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I got this problem. I was editing the Theme functions of my site when this occured:

Parse error: syntax error, unexpected T_RETURN in /home/akoni77/public_html/katolikongpinoy.org/wp-content/themes/magazine-basic/functions.php on line 203

When I looked up in the notepad, the line 203 will be on the highlighted (asterisked) line:

} else {
    $pbt_site = 800;
    $pbt_sidebar = 180;
    $pbt_sidewidget = 160;
    $pbt_content = 560;

// Set the content width based on the theme's design and stylesheet.
if ( = isset( $content_width ) )
    **$content_width = $pbt_content;**

function pbt_header_css() {
    global $pbt_site, $pbt_sidebar, $pbt_secondsidebar, $pbt_sidewidget, $pbt_sidewidget2, $pbt_content;
<style type="text/css">
body { width: <?php echo $pbt_site; ?>px; } 

How can this code be corrected?

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closed as too localized by Matt Ball, mario, casperOne Dec 13 '11 at 19:11

This question is unlikely to help any future visitors; it is only relevant to a small geographic area, a specific moment in time, or an extraordinarily narrow situation that is not generally applicable to the worldwide audience of the internet. For help making this question more broadly applicable, visit the help center. If this question can be reworded to fit the rules in the help center, please edit the question.

possible duplicate of Parse error: syntax error, unexpected T_RETURN –  mario Dec 12 '11 at 14:49

2 Answers 2

You're missing something on the left side of the = here. Or, more likely, the = doesn't belong there at all.

if ( = isset( $content_width ) )
// Probably should read
if (isset( $content_width ) )

As a general tip, the source of the actual error is very often in the statement that precedes the one identified by line number. So in this case line 203 could not be parsed correctly because of an error immediately before it.

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Not really - isset checks whether a variable has been assigned. So the = must be deleted. –  Thorsten Dittmar Dec 12 '11 at 14:37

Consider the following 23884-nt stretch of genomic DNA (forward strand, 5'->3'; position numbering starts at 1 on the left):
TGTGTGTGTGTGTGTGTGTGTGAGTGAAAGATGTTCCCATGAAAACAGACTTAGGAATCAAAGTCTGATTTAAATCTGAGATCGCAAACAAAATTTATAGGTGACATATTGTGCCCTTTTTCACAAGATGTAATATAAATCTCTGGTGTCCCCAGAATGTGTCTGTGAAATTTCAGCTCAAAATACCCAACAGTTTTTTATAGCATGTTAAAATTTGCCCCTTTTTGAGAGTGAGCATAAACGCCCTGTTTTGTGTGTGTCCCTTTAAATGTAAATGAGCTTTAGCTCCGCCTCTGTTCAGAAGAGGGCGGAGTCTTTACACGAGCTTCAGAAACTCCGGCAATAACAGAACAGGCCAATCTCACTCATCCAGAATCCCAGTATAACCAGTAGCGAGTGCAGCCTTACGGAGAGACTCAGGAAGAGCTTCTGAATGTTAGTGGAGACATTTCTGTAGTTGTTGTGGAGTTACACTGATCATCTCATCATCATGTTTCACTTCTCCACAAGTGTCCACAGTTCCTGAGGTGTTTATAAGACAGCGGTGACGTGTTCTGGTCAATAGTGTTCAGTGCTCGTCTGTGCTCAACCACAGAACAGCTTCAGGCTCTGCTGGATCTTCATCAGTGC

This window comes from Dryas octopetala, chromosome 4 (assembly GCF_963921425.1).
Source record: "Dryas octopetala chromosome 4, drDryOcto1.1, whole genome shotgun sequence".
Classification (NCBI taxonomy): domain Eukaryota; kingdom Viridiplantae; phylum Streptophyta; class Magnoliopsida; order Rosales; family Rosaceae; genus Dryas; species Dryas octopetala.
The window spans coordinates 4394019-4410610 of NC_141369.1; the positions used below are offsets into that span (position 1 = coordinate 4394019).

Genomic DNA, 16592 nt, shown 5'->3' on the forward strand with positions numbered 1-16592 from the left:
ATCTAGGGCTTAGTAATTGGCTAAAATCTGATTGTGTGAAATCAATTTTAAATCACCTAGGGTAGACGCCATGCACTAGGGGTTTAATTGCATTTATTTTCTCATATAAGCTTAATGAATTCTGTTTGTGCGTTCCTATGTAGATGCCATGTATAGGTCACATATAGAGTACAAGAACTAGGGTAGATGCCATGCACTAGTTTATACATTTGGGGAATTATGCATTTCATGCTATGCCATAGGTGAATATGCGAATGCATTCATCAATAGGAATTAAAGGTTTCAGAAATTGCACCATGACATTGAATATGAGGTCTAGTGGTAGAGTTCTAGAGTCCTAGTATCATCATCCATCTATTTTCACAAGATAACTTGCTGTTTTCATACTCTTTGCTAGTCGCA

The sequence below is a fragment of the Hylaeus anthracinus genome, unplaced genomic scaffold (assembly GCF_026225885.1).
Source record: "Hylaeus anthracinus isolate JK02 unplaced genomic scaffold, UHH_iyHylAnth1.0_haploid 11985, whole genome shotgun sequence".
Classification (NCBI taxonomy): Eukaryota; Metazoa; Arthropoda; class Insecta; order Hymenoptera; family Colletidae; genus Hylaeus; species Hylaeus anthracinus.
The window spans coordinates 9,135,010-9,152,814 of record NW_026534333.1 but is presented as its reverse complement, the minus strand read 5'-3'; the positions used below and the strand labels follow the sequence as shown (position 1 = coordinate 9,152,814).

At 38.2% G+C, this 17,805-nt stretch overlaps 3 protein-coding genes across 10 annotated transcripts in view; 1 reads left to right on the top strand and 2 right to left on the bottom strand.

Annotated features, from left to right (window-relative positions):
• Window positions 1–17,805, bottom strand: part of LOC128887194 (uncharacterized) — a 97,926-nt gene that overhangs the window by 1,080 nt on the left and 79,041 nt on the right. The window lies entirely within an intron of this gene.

@ThorstenDittmar but it does return a value which can be assigned. I already addressed the more likely case that it just should be there though. –  Michael Berkowski Dec 12 '11 at 14:39
Of course it does return a value that can be assigned! I have, however, always considered it the worst design flaw of C-like languages that an assignment should return a boolean value!! I just didn't want you to encourage anybody to check the success of an assignment in an if statement. –  Thorsten Dittmar Dec 12 '11 at 14:43
Actually, there has been no change at there at all from the original form. I had two wordpress sites using the same theme, this and the other one. I opened another site and compared the two on what is wrong. There is actually nothing different from the two. But I admit before this happened, I put codes in the box before them (the infected paragraph), but I erased them when I see what I expected did not happen. So I presume something was also deleted when I erased my applied code, but in comparison with the another blog, I saw nothing different between them. And the (=) sign is there originally –  user1093907 Dec 12 '11 at 14:45
@user1093907 If you changed that to the ! and still have a parse error, you'll need to show more code because the error is somewhere above what we see. –  Michael Berkowski Dec 12 '11 at 15:05

Remove the = in the following line:

if ( = isset( $content_width ) )
    **$content_width = $pbt_content;**

On a side note:

Michael suggested that you need to put something left of the = in your if statement, like

if ($someVar = isset($content_width))

However, this may be the source of errors: The condition here is not the value of isset, but whether the assignment was successful or not. So this will jump into the if block whenever the assignment was successful.

Since you most probably want to jump into the if block if $content_width has been assigned a value, the statement in your case should read:

if (isset($content_width))
share|improve this answer
Thanks for downvoting. Mind providing a little information on why you downvoted? My reply is as valid as any other... –  Thorsten Dittmar Dec 12 '11 at 14:48
Thorsten, I'm sorry for a negligence, I had double-checked my other blog's php... the equals (=_) sign is suppose to be an exclam. point (!)... so>> if ( ! isset( $content_width ) ) Yet still nothing happens, must there be something to consider in this? –  user1093907 Dec 12 '11 at 15:01

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